The Ins and Outs of the Internet Sales Tax

Photograph by David Paul Morris/Bloomberg

Congress, retailers, and the tech community are buzzing about a so-called Internet tax that will pass the Senate any day now. The proposed law has made for strange allies (Amazon and conservative Republicans are both supporters) and confused consumers. Here’s a plain English explanation of the tax, the debate, and how it could all turn out.

No, the proposed Marketplace Fairness Act simply provides a practical way for states to collect sales tax for goods sold on the Internet. Right now, if you live in Ohio and buy something online from a New York merchant, you’re the one who is supposed to tell Ohio and pay the tax. But few people actually does this—so the law makes the out-of-state merchant responsible instead for collecting the tax.

The law would apply only to businesses that sell more than $1 million a year (so don’t worry about those bobbleheads you sold on eBay). It also requires states to provide free software to merchants to help them collect tax for more than 9,000 state, county, and local taxing authorities.

Quite popular, so far. The Senate voted 70-24 to pass an early version on Tuesday—a final version is expected to pass by the same margin this week.

State governments say they are losing billions on taxes they would have collected if people had gone to the store instead of shopping on the Internet. Same for county and city governments that argue that “show-rooming”—people going to stores just to look before buying online—is killing local communities.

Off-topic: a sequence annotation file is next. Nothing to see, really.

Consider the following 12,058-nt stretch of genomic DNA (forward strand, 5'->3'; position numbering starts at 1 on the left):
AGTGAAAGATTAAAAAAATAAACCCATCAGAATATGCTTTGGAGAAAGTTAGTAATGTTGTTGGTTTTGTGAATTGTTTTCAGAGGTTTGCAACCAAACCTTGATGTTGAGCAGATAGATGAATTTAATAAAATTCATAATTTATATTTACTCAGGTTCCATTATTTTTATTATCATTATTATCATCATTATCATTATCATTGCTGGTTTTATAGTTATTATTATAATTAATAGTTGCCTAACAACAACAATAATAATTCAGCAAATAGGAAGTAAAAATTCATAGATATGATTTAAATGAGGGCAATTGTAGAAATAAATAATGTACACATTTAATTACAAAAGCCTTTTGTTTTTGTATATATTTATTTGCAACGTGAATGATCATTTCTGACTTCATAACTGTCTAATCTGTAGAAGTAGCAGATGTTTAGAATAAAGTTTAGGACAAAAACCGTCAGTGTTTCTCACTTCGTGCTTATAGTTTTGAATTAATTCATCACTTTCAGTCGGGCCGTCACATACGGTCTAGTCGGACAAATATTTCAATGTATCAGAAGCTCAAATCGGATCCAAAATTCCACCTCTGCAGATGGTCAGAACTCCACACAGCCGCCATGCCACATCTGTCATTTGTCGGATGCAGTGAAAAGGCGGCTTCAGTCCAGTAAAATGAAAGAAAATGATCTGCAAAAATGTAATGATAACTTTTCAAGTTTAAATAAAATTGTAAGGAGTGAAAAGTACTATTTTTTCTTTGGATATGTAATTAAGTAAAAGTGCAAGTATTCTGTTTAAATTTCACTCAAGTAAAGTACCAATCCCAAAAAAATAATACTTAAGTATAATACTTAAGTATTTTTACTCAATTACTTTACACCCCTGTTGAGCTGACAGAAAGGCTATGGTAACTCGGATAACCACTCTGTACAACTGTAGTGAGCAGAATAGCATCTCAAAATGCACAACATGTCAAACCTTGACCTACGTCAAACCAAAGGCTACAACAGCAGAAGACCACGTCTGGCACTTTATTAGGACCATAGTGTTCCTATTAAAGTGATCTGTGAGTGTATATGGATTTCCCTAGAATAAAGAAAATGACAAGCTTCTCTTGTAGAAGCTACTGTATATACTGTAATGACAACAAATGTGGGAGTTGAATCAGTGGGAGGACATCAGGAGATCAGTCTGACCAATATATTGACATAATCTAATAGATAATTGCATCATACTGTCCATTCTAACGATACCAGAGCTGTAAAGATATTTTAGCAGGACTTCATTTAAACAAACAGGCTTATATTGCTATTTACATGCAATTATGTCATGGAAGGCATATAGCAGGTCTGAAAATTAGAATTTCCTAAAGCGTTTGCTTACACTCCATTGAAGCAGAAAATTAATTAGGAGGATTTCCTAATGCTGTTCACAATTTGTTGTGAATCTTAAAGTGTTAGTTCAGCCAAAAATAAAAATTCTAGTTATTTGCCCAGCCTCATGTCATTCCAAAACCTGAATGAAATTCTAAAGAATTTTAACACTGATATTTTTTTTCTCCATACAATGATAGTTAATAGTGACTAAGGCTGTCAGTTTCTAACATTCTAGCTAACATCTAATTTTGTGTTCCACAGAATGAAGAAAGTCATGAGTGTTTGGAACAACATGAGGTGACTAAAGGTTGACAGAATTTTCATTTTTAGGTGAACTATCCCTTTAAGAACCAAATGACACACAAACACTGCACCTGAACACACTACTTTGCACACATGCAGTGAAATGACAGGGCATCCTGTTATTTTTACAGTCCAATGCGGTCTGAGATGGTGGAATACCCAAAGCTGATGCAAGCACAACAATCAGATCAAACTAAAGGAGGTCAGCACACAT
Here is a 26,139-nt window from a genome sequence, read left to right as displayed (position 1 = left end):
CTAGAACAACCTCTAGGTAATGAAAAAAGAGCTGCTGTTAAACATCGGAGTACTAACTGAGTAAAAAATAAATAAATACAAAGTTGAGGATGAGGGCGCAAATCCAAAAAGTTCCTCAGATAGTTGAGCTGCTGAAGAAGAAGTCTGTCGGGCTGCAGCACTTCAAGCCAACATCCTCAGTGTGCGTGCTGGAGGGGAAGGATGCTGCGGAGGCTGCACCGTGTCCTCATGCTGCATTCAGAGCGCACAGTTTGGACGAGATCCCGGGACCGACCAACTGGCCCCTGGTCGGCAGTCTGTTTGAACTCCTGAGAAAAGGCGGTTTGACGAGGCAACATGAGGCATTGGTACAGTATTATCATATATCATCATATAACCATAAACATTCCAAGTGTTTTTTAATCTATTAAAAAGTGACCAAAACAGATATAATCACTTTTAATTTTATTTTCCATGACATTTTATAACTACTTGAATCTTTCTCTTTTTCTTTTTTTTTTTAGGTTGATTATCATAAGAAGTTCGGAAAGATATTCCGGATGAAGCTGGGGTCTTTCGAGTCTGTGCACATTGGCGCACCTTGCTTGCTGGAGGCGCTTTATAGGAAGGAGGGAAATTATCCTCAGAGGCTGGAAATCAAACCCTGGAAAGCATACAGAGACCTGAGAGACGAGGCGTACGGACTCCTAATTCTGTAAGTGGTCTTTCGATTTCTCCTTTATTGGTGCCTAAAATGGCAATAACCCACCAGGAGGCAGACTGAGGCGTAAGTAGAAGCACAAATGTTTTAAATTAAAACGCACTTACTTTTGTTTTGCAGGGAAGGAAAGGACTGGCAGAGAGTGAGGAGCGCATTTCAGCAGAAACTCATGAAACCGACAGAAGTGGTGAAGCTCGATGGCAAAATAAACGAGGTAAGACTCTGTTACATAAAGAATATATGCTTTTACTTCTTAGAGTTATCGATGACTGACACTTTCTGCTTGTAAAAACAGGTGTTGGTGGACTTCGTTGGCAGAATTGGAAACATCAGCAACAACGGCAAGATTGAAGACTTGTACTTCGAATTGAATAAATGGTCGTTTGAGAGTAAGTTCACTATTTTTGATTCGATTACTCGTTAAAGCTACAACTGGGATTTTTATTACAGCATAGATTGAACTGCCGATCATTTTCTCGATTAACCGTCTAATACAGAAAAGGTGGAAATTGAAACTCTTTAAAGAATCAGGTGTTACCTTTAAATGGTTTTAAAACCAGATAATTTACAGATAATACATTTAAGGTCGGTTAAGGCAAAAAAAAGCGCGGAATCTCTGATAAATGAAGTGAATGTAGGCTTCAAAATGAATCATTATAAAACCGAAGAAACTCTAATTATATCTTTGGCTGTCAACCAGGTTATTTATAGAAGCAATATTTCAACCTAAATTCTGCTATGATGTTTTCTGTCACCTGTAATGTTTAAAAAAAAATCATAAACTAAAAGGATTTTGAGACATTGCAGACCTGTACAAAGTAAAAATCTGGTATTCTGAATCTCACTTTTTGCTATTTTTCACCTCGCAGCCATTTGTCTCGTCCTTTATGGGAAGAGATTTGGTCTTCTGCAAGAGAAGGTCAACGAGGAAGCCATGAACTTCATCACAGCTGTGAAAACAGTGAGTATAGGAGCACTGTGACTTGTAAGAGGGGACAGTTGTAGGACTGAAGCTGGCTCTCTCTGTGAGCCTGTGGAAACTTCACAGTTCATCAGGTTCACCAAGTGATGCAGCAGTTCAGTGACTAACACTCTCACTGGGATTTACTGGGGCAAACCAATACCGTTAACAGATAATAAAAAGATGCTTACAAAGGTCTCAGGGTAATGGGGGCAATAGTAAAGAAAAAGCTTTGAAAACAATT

Brick-and-mortar stores such as Wal-Mart say online retailers have an unfair advantage because they can charge lower prices since they don’t collect tax. Amazon, an online retailer, is surprisingly on Wal-Mart’s side (likely because Amazon already has to collect tax if it has a physical presence in a state—and its warehouses are in more and more states).

The White House is all in favor, too.

Senators from the few places that don’t have a sales tax (Oregon, Montana, Delaware, and New Hampshire) say the law will force businesses in their states to set up an expensive tax-collection system for the benefit of other states. Oregon’s Senator Ron Wyden, a Democrat, is leading the opposition.

Antitax crusaders, such as Grover Norquist and a few Tea Party Republicans, oppose on grounds that the law will lead to bigger government. The Wall Street Journal editorial board doesn’t like it, either.

EBay said the law will hurt millions of people who have home-based businesses and wants the exemption to be raised to $10 million a year. Tech lobbyists such as TechAmerica worry about the effect on e-commerce, although such giants as Google, Apple, and Facebook have stayed largely silent.

The financial industry is quietly opposing the bill, too, worried that Wall Street haters in other states will start taxing securities transactions.

The bill appears to be a sure thing in the Senate but faces a fight in the House. For now, the law’s supporters appear to have the upper hand, but this could change as opponents build a coalition to shift momentum.

Ultimately, it will be about which narrative prevails: that the bill is a common-sense measure to create a level retail playing field and allow states to collect the money they’re owed (as supporters say); or that it’s a burdensome new tax that will harm small businesses and e-commerce (as opponents say).

To read more, see the New York Times’s overview and this Bloomberg editorial.

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